Perfecting your Parental Posture: 5 Tips

Do you have new parent posture problems? Dr. Nekessa Remy reveals five easy tips to nip that problem in the bud.

Being a parent and taking care of a child 24/7 can take a toll on your body. Common problems include muscle ache in the lower back and arms or tension on the shoulders—all of which are caused by bad posture.

Dr. Nekessa Remy, one of Canada’s top Chiropractors and wellness experts, has given us five tips on how to make sure that you have your posture in check and to relieve you from any further muscle pain.

1. Feeding your baby:  

Whether you are breastfeeding or bottle feeding, make sure you sit tall, preferably in an armchair with your elbows supported so your arms and shoulders can relax. Use a feeding pillow under your baby so you don’t have to bend forward to reach your baby. A footstool under your feet and a small roll at the bottom of your back will keep you supported.

2. Holding Your Child:

When holding or carrying your child, you should always hold him or her close to your body and balanced in the centre of your body. Avoid holding your child in one arm and balanced on your hip. When using a child carrier, be sure to keep your back straight and your shoulders back to avoid straining your back and neck.

3. Lifting Your Child Out of the Crib:

As you lift your child out of their crib, keep you feet shoulder-width apart, knees slightly bent. Engage your abdominal muscles, all while keeping your head up and bent at your hips. With both arms, grasp your child and hold him or her close to your chest. Straighten your hips so you are in an upright position, and then extend your knees to return to a full stand. To return your child to the crib, use the same technique and always remember to keep your child close to your chest.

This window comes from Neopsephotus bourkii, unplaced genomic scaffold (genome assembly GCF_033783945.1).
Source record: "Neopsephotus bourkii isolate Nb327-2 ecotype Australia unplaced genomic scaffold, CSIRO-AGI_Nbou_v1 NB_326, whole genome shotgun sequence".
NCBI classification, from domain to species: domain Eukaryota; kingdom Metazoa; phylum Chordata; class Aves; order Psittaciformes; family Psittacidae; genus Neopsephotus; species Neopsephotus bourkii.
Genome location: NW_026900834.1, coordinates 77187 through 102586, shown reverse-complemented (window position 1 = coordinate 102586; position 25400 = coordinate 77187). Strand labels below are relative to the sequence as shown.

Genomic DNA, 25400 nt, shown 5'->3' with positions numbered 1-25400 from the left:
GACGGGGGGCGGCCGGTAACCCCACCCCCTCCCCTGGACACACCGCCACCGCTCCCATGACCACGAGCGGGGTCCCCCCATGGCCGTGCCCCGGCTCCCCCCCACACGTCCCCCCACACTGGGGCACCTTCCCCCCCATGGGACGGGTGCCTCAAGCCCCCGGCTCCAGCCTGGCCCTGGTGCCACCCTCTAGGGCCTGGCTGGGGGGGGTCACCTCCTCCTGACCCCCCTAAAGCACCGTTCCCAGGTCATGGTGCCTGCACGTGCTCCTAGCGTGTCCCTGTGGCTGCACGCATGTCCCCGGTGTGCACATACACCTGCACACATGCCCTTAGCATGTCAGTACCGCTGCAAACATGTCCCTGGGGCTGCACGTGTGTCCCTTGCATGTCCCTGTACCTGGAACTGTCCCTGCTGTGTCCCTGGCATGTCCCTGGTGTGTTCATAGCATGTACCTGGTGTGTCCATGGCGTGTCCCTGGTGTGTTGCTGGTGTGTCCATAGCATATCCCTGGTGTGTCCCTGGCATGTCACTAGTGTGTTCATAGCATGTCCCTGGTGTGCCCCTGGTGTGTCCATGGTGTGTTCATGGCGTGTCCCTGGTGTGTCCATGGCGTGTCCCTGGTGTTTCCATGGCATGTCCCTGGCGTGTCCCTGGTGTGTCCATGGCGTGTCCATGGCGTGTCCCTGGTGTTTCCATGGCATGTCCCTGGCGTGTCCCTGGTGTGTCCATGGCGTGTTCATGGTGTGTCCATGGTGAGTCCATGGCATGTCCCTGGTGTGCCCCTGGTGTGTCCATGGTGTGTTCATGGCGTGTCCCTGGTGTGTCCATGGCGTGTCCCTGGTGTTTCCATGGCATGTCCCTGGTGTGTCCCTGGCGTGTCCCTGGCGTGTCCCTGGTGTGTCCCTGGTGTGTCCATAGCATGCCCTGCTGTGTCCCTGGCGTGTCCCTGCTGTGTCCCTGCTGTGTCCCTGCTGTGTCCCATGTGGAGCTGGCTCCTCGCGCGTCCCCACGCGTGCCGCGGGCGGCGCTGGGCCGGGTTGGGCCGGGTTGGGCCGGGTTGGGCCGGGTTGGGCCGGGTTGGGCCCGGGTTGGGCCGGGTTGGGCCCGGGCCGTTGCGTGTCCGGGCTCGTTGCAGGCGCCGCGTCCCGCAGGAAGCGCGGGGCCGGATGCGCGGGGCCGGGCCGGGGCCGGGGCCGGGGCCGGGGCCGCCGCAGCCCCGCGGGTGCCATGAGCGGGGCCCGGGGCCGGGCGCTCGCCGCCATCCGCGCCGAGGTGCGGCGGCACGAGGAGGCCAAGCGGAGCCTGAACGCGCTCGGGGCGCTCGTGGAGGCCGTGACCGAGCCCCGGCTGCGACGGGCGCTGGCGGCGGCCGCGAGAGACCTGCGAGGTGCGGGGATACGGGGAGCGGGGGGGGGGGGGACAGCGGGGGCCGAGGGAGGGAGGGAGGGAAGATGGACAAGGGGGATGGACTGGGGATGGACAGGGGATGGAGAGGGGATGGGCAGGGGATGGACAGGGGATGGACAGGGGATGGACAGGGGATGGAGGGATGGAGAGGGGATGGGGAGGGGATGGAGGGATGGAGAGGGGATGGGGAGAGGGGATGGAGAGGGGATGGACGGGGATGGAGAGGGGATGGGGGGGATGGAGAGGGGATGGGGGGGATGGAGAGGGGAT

4. Lifting Your Child From the Floor:

When picking your child up off the floor, you should use a half- kneel lift. First, stand close to your child on the floor. While keeping your back straight, place one foot slightly forward of the other foot, and bend your hips and knees to lower yourself onto one knee. Once down on the floor, grasp your child with both arms and hold him or her close to your body. Tighten your abdominal muscles, push with your legs, and slowly return to the standing position. To place your child onto the floor, the same half-kneel technique should be performed.

5. Pushing a Stroller:

When pushing your child in a stroller, stay as close to the stroller as possible, allowing your back to remain straight and your shoulders back. The force to push the stroller should come from your entire body, not just your arms. Avoid pushing the stroller too far ahead of you because this will cause you to hunch your back and shoulders forward.

 

Dr. Remy is a leading Canadian Chiropractor and health & wellness professional, with a passion for sports injury prevention and enabling others to be their own health champions.  Her philosophy stems from her believe that healthy living is a RIGHT and not a privilege. For more information, please visit  www.drnekessaremy.com, connect with Dr. Remy on twitter @drnekessaremy or follow her on Instagram @drnekessaremy

 

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